This week the school have tried a sort of sticker chart, (I know, I know....it sounds like a reward chart and I guess in a way it is one.)  Child 4's teacher has noticed that he loves stickers, if she says "I wonder who will get my sticker for sitting nicely?" He sits beautifully and then is overjoyed to receive a sticker for doing as asked. So, she has created a special sheet full of pictures depicting his day. Every time he completes a section of the day without hurting someone or being rude he gains a sticker. It can be just sitting nicely or moving to an activity when asked. In fact he can't fail to gain a sticker. There is no penance for not getting a sticker they just move on to the next part of the day. By the end of the day he has a sheet full of stickers, they just focus on the good stuff. So far it is working.

 On Thursday he came out of school saying that the teacher needed to speak to me, "uh oh now what" was my understandable response. Well, on Thursday he got through the whole day without hurting anyone! That is the first time, since he started school last September. A whole day and he was so proud of himself. He couldn't wait to tell his siblings, his Daddy and his Nanna and Grandad. I am not one for reward charts, in fact I don't think any adoptive parent is, anything that may set up our children to fail is not of any use, however a reward chart that is not a reward chart but a sticker chart that celebrates the little successes and leads to a major success is something that I have thoroughly enjoyed. I know that the sticker chart life span could well be short but if it means that child 4 can celebrate the joy of making it through a day without resorting to violence then it shows that he is finding his way to manage his anger and that can only be a good thing.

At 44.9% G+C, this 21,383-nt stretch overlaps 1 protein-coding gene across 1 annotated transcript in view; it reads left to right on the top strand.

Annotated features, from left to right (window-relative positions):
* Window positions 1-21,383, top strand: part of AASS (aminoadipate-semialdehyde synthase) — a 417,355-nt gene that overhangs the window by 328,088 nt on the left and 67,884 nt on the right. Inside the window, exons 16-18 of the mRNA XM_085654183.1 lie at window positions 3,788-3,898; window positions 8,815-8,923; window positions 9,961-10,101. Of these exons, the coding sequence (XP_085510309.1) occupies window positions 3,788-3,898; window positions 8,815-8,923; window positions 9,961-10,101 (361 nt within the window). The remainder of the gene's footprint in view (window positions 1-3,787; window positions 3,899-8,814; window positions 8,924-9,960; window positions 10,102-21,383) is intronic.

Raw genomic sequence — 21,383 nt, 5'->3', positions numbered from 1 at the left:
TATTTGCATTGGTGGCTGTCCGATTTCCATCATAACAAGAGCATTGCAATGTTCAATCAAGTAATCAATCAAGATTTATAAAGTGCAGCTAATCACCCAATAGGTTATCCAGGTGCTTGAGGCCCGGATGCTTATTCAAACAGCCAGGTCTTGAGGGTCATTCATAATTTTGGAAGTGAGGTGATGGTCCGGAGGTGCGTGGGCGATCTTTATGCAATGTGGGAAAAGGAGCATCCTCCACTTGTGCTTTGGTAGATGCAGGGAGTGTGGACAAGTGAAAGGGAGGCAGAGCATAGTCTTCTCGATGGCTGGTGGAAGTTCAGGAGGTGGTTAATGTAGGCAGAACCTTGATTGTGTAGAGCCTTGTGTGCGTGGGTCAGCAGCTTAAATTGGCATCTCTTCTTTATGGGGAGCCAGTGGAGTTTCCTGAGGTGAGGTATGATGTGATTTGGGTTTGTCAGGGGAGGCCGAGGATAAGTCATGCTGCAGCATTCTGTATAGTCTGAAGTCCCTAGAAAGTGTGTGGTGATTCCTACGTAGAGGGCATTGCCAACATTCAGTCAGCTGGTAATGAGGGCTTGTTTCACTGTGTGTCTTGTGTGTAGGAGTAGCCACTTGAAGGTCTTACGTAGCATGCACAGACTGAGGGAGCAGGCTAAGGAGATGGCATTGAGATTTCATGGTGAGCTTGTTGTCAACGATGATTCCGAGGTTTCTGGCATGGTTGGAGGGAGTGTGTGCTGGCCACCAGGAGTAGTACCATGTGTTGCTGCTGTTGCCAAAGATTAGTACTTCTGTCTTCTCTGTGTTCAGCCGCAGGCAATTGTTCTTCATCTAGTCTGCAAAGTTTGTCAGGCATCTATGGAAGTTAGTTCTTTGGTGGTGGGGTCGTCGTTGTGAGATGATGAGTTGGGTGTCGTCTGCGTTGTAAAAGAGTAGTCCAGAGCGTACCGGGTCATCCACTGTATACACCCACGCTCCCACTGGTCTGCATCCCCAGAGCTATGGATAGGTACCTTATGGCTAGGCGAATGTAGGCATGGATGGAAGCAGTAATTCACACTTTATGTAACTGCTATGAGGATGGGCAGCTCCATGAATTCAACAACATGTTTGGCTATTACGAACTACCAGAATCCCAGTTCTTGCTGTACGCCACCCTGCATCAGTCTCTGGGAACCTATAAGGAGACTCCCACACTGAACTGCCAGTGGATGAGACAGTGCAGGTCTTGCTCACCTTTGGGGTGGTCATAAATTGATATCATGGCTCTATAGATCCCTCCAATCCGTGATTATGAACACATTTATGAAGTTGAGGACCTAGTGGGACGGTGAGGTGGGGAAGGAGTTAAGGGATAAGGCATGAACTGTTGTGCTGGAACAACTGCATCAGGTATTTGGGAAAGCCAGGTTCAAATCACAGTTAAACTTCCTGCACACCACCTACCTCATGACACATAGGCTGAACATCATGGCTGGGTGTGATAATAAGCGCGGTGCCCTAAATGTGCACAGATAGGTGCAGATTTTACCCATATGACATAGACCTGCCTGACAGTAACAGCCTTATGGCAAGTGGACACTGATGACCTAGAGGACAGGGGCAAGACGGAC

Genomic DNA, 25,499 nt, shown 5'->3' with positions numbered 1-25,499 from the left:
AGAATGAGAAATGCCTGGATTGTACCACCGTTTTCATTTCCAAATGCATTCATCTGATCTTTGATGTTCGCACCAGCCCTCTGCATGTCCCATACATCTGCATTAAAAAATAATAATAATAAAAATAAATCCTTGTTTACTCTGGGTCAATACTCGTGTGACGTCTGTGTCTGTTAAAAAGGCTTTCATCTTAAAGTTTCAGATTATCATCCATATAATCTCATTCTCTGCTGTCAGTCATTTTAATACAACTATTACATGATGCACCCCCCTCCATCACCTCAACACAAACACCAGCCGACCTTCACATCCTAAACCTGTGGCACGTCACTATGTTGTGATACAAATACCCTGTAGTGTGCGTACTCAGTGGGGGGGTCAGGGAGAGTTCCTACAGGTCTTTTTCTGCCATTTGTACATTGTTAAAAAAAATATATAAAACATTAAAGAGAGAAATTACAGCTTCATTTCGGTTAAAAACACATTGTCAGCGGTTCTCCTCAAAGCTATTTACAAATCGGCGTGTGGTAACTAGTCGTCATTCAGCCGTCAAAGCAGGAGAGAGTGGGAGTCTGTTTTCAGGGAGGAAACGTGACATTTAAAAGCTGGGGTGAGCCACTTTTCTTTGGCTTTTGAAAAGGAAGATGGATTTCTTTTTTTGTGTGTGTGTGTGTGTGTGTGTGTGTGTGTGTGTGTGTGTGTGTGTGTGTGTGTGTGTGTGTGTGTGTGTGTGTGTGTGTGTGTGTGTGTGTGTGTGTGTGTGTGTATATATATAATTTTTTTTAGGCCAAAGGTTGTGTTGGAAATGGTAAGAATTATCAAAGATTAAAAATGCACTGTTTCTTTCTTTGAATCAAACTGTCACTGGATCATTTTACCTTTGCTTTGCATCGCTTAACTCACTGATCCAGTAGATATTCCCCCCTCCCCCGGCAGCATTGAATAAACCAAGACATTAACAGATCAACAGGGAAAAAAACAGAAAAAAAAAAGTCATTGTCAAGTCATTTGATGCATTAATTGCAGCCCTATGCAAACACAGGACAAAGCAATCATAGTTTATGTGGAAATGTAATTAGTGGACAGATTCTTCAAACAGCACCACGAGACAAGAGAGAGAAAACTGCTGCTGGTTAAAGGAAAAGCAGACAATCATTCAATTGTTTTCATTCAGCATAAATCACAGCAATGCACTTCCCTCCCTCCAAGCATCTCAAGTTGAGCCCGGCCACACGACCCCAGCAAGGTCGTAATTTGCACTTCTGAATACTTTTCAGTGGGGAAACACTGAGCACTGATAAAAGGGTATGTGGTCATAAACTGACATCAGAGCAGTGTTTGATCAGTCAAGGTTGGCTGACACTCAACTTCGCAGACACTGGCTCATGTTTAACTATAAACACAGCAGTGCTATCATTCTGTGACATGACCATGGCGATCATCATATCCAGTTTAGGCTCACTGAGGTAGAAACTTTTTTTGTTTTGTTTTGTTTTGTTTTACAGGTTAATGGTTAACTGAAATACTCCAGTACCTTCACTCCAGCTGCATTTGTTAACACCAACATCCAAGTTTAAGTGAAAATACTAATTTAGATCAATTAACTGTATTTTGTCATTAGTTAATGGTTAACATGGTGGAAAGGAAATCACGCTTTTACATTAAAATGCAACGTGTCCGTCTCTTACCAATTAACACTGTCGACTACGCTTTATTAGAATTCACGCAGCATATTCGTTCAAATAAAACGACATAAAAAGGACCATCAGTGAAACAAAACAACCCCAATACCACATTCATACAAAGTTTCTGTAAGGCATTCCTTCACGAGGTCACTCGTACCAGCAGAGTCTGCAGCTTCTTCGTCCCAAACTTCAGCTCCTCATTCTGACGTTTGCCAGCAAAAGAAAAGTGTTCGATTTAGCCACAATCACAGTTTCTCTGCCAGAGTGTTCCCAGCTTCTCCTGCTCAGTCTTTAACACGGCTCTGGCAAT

Thursday, 9 February 2017

Growing up is tough

Bullying is an insidious thing and it can have long reaching tentacles that invade not just the life of the person affected but also their family and friends. When you are a teenage boy loaded with testosterone and going through puberty life at home can be tricky at best and down right miserable at worst. Even when the bullying has been stopped there is a residual victim mentality left, especially if there is low level "p**s taking still going on. The children probably aren't even aware they are doing it, it just becomes habit.
For us though it can make our life feel like a minefield of emotions, one out of place comment and our teenager sees red, I mean a blinding red, one where he cannot control himself. He has to make everyone else as miserable as himself. So he hits his younger sister and intimidates his younger brother often reminding him that he is adopted. He will swear and be right up in our faces.